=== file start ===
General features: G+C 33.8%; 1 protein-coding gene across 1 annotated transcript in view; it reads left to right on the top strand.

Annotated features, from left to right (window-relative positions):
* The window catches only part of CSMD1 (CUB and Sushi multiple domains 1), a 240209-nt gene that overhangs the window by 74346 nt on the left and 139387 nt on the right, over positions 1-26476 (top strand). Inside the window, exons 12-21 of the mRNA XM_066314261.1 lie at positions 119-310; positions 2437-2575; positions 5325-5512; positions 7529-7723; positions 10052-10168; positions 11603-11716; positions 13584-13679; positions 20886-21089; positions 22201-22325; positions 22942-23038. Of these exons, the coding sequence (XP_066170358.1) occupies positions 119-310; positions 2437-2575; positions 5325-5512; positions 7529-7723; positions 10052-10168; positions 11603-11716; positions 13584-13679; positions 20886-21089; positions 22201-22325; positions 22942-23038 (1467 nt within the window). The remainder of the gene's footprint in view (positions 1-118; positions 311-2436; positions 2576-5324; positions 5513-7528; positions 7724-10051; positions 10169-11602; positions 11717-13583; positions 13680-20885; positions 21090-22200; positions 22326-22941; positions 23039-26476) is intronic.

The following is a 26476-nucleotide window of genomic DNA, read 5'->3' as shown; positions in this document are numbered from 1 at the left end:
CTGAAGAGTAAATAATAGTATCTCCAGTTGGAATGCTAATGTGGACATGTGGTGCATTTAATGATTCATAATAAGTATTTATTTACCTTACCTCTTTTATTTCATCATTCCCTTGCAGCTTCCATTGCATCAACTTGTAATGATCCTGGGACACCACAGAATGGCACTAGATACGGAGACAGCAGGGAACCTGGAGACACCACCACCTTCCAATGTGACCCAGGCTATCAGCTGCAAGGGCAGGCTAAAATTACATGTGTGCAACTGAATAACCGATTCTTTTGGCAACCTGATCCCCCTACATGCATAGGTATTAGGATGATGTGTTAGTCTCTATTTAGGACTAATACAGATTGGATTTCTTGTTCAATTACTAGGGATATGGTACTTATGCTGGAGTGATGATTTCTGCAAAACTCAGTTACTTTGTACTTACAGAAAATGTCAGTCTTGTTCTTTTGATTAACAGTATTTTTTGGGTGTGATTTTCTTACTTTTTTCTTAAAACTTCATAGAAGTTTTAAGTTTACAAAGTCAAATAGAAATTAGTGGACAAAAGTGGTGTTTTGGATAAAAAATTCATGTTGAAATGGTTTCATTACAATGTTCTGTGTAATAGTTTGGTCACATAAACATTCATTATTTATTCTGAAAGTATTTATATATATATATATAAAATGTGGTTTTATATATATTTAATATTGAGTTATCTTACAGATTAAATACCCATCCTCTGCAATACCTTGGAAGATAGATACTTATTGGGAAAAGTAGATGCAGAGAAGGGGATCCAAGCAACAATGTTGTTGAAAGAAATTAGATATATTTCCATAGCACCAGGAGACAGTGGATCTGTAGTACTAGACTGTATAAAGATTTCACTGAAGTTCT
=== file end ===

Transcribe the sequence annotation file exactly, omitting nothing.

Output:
General features: G+C 33.8%; 1 protein-coding gene across 1 annotated transcript in view; it reads left to right on the top strand.

Annotated features, from left to right (window-relative positions):
* The window catches only part of CSMD1 (CUB and Sushi multiple domains 1), a 240209-nt gene that overhangs the window by 74346 nt on the left and 139387 nt on the right, over positions 1-26476 (top strand). Inside the window, exons 12-21 of the mRNA XM_066314261.1 lie at positions 119-310; positions 2437-2575; positions 5325-5512; positions 7529-7723; positions 10052-10168; positions 11603-11716; positions 13584-13679; positions 20886-21089; positions 22201-22325; positions 22942-23038. Of these exons, the coding sequence (XP_066170358.1) occupies positions 119-310; positions 2437-2575; positions 5325-5512; positions 7529-7723; positions 10052-10168; positions 11603-11716; positions 13584-13679; positions 20886-21089; positions 22201-22325; positions 22942-23038 (1467 nt within the window). The remainder of the gene's footprint in view (positions 1-118; positions 311-2436; positions 2576-5324; positions 5513-7528; positions 7724-10051; positions 10169-11602; positions 11717-13583; positions 13680-20885; positions 21090-22200; positions 22326-22941; positions 23039-26476) is intronic.

The following is a 26476-nucleotide window of genomic DNA, read 5'->3' as shown; positions in this document are numbered from 1 at the left end:
CTGAAGAGTAAATAATAGTATCTCCAGTTGGAATGCTAATGTGGACATGTGGTGCATTTAATGATTCATAATAAGTATTTATTTACCTTACCTCTTTTATTTCATCATTCCCTTGCAGCTTCCATTGCATCAACTTGTAATGATCCTGGGACACCACAGAATGGCACTAGATACGGAGACAGCAGGGAACCTGGAGACACCACCACCTTCCAATGTGACCCAGGCTATCAGCTGCAAGGGCAGGCTAAAATTACATGTGTGCAACTGAATAACCGATTCTTTTGGCAACCTGATCCCCCTACATGCATAGGTATTAGGATGATGTGTTAGTCTCTATTTAGGACTAATACAGATTGGATTTCTTGTTCAATTACTAGGGATATGGTACTTATGCTGGAGTGATGATTTCTGCAAAACTCAGTTACTTTGTACTTACAGAAAATGTCAGTCTTGTTCTTTTGATTAACAGTATTTTTTGGGTGTGATTTTCTTACTTTTTTCTTAAAACTTCATAGAAGTTTTAAGTTTACAAAGTCAAATAGAAATTAGTGGACAAAAGTGGTGTTTTGGATAAAAAATTCATGTTGAAATGGTTTCATTACAATGTTCTGTGTAATAGTTTGGTCACATAAACATTCATTATTTATTCTGAAAGTATTTATATATATATATATAAAATGTGGTTTTATATATATTTAATATTGAGTTATCTTACAGATTAAATACCCATCCTCTGCAATACCTTGGAAGATAGATACTTATTGGGAAAAGTAGATGCAGAGAAGGGGATCCAAGCAACAATGTTGTTGAAAGAAATTAGATATATTTCCATAGCACCAGGAGACAGTGGATCTGTAGTACTAGACTGTATAAAGATTTCACTGAAGTTCT